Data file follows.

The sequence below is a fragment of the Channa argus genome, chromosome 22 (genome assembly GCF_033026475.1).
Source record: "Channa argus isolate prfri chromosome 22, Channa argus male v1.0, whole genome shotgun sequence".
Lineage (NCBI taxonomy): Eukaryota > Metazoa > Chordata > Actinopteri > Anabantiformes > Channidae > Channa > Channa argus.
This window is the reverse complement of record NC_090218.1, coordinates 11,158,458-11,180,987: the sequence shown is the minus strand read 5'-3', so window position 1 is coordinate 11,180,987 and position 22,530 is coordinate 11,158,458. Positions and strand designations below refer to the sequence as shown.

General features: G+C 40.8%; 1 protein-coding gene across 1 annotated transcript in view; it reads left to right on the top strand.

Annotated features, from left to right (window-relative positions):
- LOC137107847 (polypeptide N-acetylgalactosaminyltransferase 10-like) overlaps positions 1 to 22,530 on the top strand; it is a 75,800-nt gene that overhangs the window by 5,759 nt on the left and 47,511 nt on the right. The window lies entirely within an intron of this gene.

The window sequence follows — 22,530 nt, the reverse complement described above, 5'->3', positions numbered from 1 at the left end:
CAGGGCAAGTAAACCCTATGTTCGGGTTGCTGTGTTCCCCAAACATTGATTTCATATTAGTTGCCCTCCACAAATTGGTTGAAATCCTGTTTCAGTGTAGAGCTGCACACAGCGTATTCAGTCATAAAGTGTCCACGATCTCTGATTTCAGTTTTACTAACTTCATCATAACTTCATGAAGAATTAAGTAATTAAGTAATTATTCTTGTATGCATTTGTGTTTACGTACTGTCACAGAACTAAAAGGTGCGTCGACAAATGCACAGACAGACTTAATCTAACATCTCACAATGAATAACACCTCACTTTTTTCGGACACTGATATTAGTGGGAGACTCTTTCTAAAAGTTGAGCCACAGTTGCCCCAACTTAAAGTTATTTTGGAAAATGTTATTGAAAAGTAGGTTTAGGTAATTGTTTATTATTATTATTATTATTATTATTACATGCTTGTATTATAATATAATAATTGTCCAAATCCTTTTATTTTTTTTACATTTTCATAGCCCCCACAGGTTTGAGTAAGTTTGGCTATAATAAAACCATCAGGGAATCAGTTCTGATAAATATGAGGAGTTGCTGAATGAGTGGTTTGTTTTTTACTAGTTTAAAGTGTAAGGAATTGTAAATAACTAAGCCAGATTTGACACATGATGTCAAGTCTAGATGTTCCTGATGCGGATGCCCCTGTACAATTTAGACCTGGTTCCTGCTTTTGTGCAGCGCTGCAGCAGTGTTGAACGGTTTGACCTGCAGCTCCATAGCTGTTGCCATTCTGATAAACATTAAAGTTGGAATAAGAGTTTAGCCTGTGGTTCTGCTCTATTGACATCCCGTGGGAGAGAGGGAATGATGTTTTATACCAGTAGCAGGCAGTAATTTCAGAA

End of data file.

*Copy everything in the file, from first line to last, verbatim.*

The sequence below is a fragment of the Channa argus genome, chromosome 22 (genome assembly GCF_033026475.1).
Source record: "Channa argus isolate prfri chromosome 22, Channa argus male v1.0, whole genome shotgun sequence".
Lineage (NCBI taxonomy): Eukaryota > Metazoa > Chordata > Actinopteri > Anabantiformes > Channidae > Channa > Channa argus.
This window is the reverse complement of record NC_090218.1, coordinates 11,158,458-11,180,987: the sequence shown is the minus strand read 5'-3', so window position 1 is coordinate 11,180,987 and position 22,530 is coordinate 11,158,458. Positions and strand designations below refer to the sequence as shown.

General features: G+C 40.8%; 1 protein-coding gene across 1 annotated transcript in view; it reads left to right on the top strand.

Annotated features, from left to right (window-relative positions):
- LOC137107847 (polypeptide N-acetylgalactosaminyltransferase 10-like) overlaps positions 1 to 22,530 on the top strand; it is a 75,800-nt gene that overhangs the window by 5,759 nt on the left and 47,511 nt on the right. The window lies entirely within an intron of this gene.

The window sequence follows — 22,530 nt, the reverse complement described above, 5'->3', positions numbered from 1 at the left end:
CAGGGCAAGTAAACCCTATGTTCGGGTTGCTGTGTTCCCCAAACATTGATTTCATATTAGTTGCCCTCCACAAATTGGTTGAAATCCTGTTTCAGTGTAGAGCTGCACACAGCGTATTCAGTCATAAAGTGTCCACGATCTCTGATTTCAGTTTTACTAACTTCATCATAACTTCATGAAGAATTAAGTAATTAAGTAATTATTCTTGTATGCATTTGTGTTTACGTACTGTCACAGAACTAAAAGGTGCGTCGACAAATGCACAGACAGACTTAATCTAACATCTCACAATGAATAACACCTCACTTTTTTCGGACACTGATATTAGTGGGAGACTCTTTCTAAAAGTTGAGCCACAGTTGCCCCAACTTAAAGTTATTTTGGAAAATGTTATTGAAAAGTAGGTTTAGGTAATTGTTTATTATTATTATTATTATTATTATTACATGCTTGTATTATAATATAATAATTGTCCAAATCCTTTTATTTTTTTTACATTTTCATAGCCCCCACAGGTTTGAGTAAGTTTGGCTATAATAAAACCATCAGGGAATCAGTTCTGATAAATATGAGGAGTTGCTGAATGAGTGGTTTGTTTTTTACTAGTTTAAAGTGTAAGGAATTGTAAATAACTAAGCCAGATTTGACACATGATGTCAAGTCTAGATGTTCCTGATGCGGATGCCCCTGTACAATTTAGACCTGGTTCCTGCTTTTGTGCAGCGCTGCAGCAGTGTTGAACGGTTTGACCTGCAGCTCCATAGCTGTTGCCATTCTGATAAACATTAAAGTTGGAATAAGAGTTTAGCCTGTGGTTCTGCTCTATTGACATCCCGTGGGAGAGAGGGAATGATGTTTTATACCAGTAGCAGGCAGTAATTTCAGAA